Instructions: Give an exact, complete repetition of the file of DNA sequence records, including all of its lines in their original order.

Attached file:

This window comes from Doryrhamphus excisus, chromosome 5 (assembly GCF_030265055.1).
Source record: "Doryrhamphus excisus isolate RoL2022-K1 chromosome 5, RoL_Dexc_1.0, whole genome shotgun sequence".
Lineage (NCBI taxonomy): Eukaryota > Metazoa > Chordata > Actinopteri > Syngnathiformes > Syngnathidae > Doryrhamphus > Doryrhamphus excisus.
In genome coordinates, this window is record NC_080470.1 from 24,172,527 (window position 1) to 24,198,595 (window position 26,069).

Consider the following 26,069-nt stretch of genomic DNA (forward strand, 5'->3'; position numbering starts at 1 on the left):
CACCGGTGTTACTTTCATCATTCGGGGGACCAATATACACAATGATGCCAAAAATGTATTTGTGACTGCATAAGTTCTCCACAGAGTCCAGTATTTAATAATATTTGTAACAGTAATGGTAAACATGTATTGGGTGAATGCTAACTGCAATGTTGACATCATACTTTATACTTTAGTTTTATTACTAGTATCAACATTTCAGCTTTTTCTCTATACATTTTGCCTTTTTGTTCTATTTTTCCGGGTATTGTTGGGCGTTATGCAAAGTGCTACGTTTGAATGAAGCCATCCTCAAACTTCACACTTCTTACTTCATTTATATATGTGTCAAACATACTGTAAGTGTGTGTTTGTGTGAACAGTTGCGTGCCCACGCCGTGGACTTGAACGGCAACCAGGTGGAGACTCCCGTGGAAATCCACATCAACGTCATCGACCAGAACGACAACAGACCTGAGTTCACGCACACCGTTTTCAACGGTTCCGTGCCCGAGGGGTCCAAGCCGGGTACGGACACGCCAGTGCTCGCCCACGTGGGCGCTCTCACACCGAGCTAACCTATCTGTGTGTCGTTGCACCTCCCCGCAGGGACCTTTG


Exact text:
This window comes from Doryrhamphus excisus, chromosome 5 (assembly GCF_030265055.1).
Source record: "Doryrhamphus excisus isolate RoL2022-K1 chromosome 5, RoL_Dexc_1.0, whole genome shotgun sequence".
Lineage (NCBI taxonomy): Eukaryota > Metazoa > Chordata > Actinopteri > Syngnathiformes > Syngnathidae > Doryrhamphus > Doryrhamphus excisus.
In genome coordinates, this window is record NC_080470.1 from 24,172,527 (window position 1) to 24,198,595 (window position 26,069).

Consider the following 26,069-nt stretch of genomic DNA (forward strand, 5'->3'; position numbering starts at 1 on the left):
CACCGGTGTTACTTTCATCATTCGGGGGACCAATATACACAATGATGCCAAAAATGTATTTGTGACTGCATAAGTTCTCCACAGAGTCCAGTATTTAATAATATTTGTAACAGTAATGGTAAACATGTATTGGGTGAATGCTAACTGCAATGTTGACATCATACTTTATACTTTAGTTTTATTACTAGTATCAACATTTCAGCTTTTTCTCTATACATTTTGCCTTTTTGTTCTATTTTTCCGGGTATTGTTGGGCGTTATGCAAAGTGCTACGTTTGAATGAAGCCATCCTCAAACTTCACACTTCTTACTTCATTTATATATGTGTCAAACATACTGTAAGTGTGTGTTTGTGTGAACAGTTGCGTGCCCACGCCGTGGACTTGAACGGCAACCAGGTGGAGACTCCCGTGGAAATCCACATCAACGTCATCGACCAGAACGACAACAGACCTGAGTTCACGCACACCGTTTTCAACGGTTCCGTGCCCGAGGGGTCCAAGCCGGGTACGGACACGCCAGTGCTCGCCCACGTGGGCGCTCTCACACCGAGCTAACCTATCTGTGTGTCGTTGCACCTCCCCGCAGGGACCTTTG